Of course there are so many unforgettable and special moments in India. (Read my series on Men in Orange, for a few.) However, when I was traveling in India last year, I was feeling under the weather. There was a constant sense of chill, except for when tucked in bed. Plus, the dry air and dense smog wasn't good for my respiratory system. I dressed in lots of layers, took tons of Ayurvedic herbs, and stayed in my hostels once the sun went down.
After traveling thousands of miles within India, via plane, train, motorcycle and tuk tuk, there were two occasions where I felt blissful. Both were quiet times on rooftops. Neither site would have been listed in a travel guide. Although both were in towns that attract many tourists. Following is a recount of one. For privacy reasons, none of the images included are from that experience.
Unfortunately, I ended up being harassed by my guest house host for months after I returned to the U.S. To his credit, he was a perfect gentleman the entire time we shared space. And it was a lot of sharing. For a modest fee, on his tiny motorcycle, he led me on custom made full-day itineraries.
One afternoon was perfect. Definitely one of those special moments in India. Especially for the cultural anthropologist in me. It was a Friday. The Muslim day of worship. He took me to his multi-generational family's small home. While he and his brother spoke excellent English, no one else uttered a word of it. That didn't matter. His mother made me a plant-based lunch. The men showered, and changed into stark white clothes. As the men headed to the masjid for prayer, my guide suggested I relax on their rooftop.
I walked up narrow steps. Sat on the flat surface that had no railings, ledges or walls. In Spanish, I call this an azotea, which is an Arabic word for flat or spread out. Typically, an azotea is used just to wash and dry clothes.
In contrast to the chilly air, I was surrounded by warmth. The sun on my skin and clothes felt like soothing hot chicken soup. The heat of the dark surface under my bottom and legs reminded me of me sitting on the radiator as a friolenta (sensitive to cold) kid in Chicago.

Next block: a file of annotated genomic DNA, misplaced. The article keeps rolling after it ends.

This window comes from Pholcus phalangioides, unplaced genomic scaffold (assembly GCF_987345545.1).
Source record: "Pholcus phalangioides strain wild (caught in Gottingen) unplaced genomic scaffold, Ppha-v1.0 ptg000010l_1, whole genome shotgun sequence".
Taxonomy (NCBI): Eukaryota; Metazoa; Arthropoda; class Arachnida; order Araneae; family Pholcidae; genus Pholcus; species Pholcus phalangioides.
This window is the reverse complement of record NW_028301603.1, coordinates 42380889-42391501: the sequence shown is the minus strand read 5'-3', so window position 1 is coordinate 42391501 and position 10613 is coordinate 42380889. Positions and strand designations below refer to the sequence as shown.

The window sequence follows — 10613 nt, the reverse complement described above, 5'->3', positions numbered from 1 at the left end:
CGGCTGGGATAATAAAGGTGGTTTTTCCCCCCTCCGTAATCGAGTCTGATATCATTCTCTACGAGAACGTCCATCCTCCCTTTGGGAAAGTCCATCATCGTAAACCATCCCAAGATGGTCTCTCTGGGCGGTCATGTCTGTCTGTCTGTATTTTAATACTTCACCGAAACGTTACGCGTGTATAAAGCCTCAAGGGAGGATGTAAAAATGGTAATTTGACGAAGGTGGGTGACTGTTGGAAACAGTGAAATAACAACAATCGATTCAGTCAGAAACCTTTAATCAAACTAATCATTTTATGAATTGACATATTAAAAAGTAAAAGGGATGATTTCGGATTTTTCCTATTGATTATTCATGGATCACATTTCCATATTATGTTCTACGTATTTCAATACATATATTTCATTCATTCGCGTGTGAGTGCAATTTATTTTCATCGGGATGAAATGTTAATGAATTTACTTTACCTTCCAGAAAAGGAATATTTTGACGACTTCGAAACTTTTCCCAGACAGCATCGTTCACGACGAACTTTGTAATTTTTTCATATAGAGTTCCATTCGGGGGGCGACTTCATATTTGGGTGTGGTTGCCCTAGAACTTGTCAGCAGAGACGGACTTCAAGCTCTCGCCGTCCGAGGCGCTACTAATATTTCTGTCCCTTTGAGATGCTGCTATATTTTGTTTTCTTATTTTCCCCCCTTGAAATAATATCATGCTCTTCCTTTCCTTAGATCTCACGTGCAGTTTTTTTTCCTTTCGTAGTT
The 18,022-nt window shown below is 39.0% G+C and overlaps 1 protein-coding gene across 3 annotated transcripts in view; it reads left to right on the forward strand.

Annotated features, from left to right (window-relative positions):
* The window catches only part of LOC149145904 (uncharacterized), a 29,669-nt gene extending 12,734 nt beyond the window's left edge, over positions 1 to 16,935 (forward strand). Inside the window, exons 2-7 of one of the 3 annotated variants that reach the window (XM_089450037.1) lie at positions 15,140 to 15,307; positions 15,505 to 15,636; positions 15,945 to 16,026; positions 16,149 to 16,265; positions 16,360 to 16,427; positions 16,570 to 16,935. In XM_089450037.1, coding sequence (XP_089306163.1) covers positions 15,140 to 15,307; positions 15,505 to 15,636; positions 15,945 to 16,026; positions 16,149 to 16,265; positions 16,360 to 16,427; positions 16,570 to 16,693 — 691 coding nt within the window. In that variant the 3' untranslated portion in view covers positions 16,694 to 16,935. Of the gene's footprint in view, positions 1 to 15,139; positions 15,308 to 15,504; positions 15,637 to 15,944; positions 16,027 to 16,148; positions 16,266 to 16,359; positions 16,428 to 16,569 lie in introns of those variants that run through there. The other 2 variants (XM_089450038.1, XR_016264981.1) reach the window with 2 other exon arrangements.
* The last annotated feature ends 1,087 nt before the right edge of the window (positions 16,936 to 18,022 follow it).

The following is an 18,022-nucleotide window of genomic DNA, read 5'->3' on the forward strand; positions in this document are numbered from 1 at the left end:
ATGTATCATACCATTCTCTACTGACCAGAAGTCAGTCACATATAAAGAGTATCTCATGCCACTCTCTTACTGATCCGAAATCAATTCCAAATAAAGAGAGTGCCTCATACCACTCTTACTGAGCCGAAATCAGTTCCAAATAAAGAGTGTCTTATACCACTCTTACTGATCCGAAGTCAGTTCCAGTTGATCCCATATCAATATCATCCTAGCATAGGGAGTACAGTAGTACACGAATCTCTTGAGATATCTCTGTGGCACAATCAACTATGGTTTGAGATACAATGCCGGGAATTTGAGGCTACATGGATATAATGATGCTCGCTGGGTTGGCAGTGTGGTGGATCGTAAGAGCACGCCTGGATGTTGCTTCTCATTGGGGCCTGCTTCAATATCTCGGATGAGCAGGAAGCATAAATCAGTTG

Surrounded by the warm calm, I did some breath work and yin yoga poses.
Then, one of his sisters came up to the roof and sat beside me. Via gestures, I understood she was recently married. I felt her soothing peaceful energy. There was something beautiful about her, despite her awkward features and missing teeth. I felt her gentle honesty and innocence. After a bit, she motioned that she'd return. When she did, she was carrying what seemed to be a bag of jewels. She unpeeled several coverings to show me her prize.
A wedding album*. Hers.
She was dressed exquisitely. It was as if she'd rented the finest apparel, jewelry, hairdresser and makeup artist and venue in another city.
She pointed, without touching, to each picture. Proudly saying the few English words she knew. Fa-ter. Bro-ter.
This was a very humble woman. In a very simple home. The animals in the courtyard were not household pets. They didn't have a flush toilet. Her neighbors lugged empty pails to a nearby watering pump.
Her wedding was her Cinderella moment. She and her family were at the ball until midnight. It was her storybook tale.
Most likely, this was her most awaited of special moments in India.
I felt a deep sense of comfort within --and connection with her -- sitting on the rooftop. It may have been an hour. Maybe two. I had no desire to even move. Nor for her to leave. Despite her rejoicing in the wedding, I felt her sadness. I read emptiness and sorrow in her eyes. They contrasted with what I saw in the album: positive anticipation, elation, hope, dignity.
Later, I asked her brother if she was visiting, or living here. He said she was temporarily staying in their family home. Her husband was in a city far away. To explain that, he voiced that the marriage wasn't what the family had expected. In India, traditionally, the bride's family pays a large dowry. Sadly, this family must have saved for years, wanting the best for their daughter. Apparently, the groom was a successful businessman. Perfect husband material for multiple reasons. But just like in the Cinderella story, nothing is exactly as it appears. Maya. The illusion. In her case, disillusion.